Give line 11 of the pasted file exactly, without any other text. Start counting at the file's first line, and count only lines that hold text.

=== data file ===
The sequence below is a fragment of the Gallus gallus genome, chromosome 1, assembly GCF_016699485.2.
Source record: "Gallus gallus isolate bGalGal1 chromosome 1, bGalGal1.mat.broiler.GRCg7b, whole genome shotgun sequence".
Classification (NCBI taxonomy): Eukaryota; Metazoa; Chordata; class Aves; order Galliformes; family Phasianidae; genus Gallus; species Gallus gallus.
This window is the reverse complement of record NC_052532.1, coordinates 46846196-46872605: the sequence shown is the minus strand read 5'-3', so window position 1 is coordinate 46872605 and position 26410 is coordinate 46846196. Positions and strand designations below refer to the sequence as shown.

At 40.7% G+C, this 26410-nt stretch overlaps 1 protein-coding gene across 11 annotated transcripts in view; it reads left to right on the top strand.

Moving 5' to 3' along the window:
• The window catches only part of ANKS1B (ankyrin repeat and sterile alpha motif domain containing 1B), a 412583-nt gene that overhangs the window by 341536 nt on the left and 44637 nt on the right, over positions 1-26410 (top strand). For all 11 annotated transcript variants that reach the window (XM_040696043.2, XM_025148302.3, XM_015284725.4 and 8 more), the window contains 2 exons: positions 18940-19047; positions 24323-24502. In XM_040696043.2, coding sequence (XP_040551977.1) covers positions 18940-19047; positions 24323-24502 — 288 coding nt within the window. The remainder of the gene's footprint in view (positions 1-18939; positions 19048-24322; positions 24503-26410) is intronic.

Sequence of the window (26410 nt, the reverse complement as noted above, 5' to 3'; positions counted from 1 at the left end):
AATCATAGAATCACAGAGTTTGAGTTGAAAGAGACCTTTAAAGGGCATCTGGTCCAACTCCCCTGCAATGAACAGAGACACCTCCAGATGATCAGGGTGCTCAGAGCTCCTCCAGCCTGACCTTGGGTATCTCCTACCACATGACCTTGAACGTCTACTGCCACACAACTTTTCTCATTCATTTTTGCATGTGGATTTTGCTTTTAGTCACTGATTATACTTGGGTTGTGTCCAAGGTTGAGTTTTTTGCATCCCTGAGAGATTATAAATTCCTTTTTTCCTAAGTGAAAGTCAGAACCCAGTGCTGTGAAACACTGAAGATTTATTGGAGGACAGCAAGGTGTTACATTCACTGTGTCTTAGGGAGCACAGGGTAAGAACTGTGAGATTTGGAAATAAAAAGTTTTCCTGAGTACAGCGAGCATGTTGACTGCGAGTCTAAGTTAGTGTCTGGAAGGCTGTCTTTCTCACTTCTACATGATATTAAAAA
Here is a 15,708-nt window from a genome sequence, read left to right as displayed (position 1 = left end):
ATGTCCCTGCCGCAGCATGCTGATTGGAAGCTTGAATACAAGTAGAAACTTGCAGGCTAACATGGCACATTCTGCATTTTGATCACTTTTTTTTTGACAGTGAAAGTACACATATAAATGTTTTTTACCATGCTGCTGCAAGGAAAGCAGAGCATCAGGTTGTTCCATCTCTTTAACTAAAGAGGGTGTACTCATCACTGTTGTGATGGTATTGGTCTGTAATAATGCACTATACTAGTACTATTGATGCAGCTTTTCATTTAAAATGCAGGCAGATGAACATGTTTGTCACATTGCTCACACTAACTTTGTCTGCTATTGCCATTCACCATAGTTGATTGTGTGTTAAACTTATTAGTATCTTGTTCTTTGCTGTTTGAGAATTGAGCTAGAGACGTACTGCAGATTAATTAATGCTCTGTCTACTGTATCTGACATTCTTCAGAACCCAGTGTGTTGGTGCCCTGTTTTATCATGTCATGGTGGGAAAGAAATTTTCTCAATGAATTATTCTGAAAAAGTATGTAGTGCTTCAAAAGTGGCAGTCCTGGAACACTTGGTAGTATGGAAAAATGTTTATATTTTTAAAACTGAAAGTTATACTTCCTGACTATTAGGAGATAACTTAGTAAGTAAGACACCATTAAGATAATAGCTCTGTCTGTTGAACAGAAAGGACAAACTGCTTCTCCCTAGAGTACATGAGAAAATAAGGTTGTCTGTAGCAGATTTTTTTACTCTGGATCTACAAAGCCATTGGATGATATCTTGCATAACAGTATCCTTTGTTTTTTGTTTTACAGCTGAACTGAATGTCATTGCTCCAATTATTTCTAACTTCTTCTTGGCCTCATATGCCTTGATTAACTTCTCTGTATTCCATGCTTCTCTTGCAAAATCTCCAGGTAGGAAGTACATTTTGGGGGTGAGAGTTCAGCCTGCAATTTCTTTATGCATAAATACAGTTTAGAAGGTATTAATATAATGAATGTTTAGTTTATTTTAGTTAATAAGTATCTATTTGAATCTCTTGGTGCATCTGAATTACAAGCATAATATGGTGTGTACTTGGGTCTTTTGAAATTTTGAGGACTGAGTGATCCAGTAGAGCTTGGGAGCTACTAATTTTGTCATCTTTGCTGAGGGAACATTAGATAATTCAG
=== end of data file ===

ATGTCCCTGCCGCAGCATGCTGATTGGAAGCTTGAATACAAGTAGAAACTTGCAGGCTAACATGGCACATTCTGCATTTTGATCACTTTTTTTTTGACAGTGAAAGTACACATATAAATGTTTTTTACCATGCTGCTGCAAGGAAAGCAGAGCATCAGGTTGTTCCATCTCTTTAACTAAAGAGGGTGTACTCATCACTGTTGTGATGGTATTGGTCTGTAATAATGCACTATACTAGTACTATTGATGCAGCTTTTCATTTAAAATGCAGGCAGATGAACATGTTTGTCACATTGCTCACACTAACTTTGTCTGCTATTGCCATTCACCATAGTTGATTGTGTGTTAAACTTATTAGTATCTTGTTCTTTGCTGTTTGAGAATTGAGCTAGAGACGTACTGCAGATTAATTAATGCTCTGTCTACTGTATCTGACATTCTTCAGAACCCAGTGTGTTGGTGCCCTGTTTTATCATGTCATGGTGGGAAAGAAATTTTCTCAATGAATTATTCTGAAAAAGTATGTAGTGCTTCAAAAGTGGCAGTCCTGGAACACTTGGTAGTATGGAAAAATGTTTATATTTTTAAAACTGAAAGTTATACTTCCTGACTATTAGGAGATAACTTAGTAAGTAAGACACCATTAAGATAATAGCTCTGTCTGTTGAACAGAAAGGACAAACTGCTTCTCCCTAGAGTACATGAGAAAATAAGGTTGTCTGTAGCAGATTTTTTTACTCTGGATCTACAAAGCCATTGGATGATATCTTGCATAACAGTATCCTTTGTTTTTTGTTTTACAGCTGAACTGAATGTCATTGCTCCAATTATTTCTAACTTCTTCTTGGCCTCATATGCCTTGATTAACTTCTCTGTATTCCATGCTTCTCTTGCAAAATCTCCAGGTAGGAAGTACATTTTGGGGGTGAGAGTTCAGCCTGCAATTTCTTTATGCATAAATACAGTTTAGAAGGTATTAATATAATGAATGTTTAGTTTATTTTAGTTAATAAGTATCTATTTGAATCTCTTGGTGCATCTGAATTACAAGCATAATATGGTGTGTACTTGGGTCTTTTGAAATTTTGAGGACTGAGTGATCCAGTAGAGCTTGGGAGCTACTAATTTTGTCATCTTTGCTGAGGGAACATTAGATAATTCAG